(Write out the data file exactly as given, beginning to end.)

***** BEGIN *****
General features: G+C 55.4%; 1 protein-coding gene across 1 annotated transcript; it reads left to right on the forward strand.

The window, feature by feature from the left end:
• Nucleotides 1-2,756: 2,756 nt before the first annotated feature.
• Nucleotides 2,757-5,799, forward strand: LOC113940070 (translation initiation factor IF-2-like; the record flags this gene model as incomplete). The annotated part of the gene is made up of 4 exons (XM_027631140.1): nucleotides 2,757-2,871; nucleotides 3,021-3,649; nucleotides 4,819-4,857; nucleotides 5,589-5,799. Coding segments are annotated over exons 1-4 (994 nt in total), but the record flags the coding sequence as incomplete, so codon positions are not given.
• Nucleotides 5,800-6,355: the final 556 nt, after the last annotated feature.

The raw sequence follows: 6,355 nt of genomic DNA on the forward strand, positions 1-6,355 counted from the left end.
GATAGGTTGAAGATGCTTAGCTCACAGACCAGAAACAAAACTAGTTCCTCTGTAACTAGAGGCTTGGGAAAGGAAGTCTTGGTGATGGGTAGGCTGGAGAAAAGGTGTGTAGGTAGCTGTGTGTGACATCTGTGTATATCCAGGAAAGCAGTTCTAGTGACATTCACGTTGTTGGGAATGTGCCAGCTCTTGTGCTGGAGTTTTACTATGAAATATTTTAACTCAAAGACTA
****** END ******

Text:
General features: G+C 55.4%; 1 protein-coding gene across 1 annotated transcript; it reads left to right on the forward strand.

The window, feature by feature from the left end:
• Nucleotides 1-2,756: 2,756 nt before the first annotated feature.
• Nucleotides 2,757-5,799, forward strand: LOC113940070 (translation initiation factor IF-2-like; the record flags this gene model as incomplete). The annotated part of the gene is made up of 4 exons (XM_027631140.1): nucleotides 2,757-2,871; nucleotides 3,021-3,649; nucleotides 4,819-4,857; nucleotides 5,589-5,799. Coding segments are annotated over exons 1-4 (994 nt in total), but the record flags the coding sequence as incomplete, so codon positions are not given.
• Nucleotides 5,800-6,355: the final 556 nt, after the last annotated feature.

The raw sequence follows: 6,355 nt of genomic DNA on the forward strand, positions 1-6,355 counted from the left end.
GATAGGTTGAAGATGCTTAGCTCACAGACCAGAAACAAAACTAGTTCCTCTGTAACTAGAGGCTTGGGAAAGGAAGTCTTGGTGATGGGTAGGCTGGAGAAAAGGTGTGTAGGTAGCTGTGTGTGACATCTGTGTATATCCAGGAAAGCAGTTCTAGTGACATTCACGTTGTTGGGAATGTGCCAGCTCTTGTGCTGGAGTTTTACTATGAAATATTTTAACTCAAAGACTA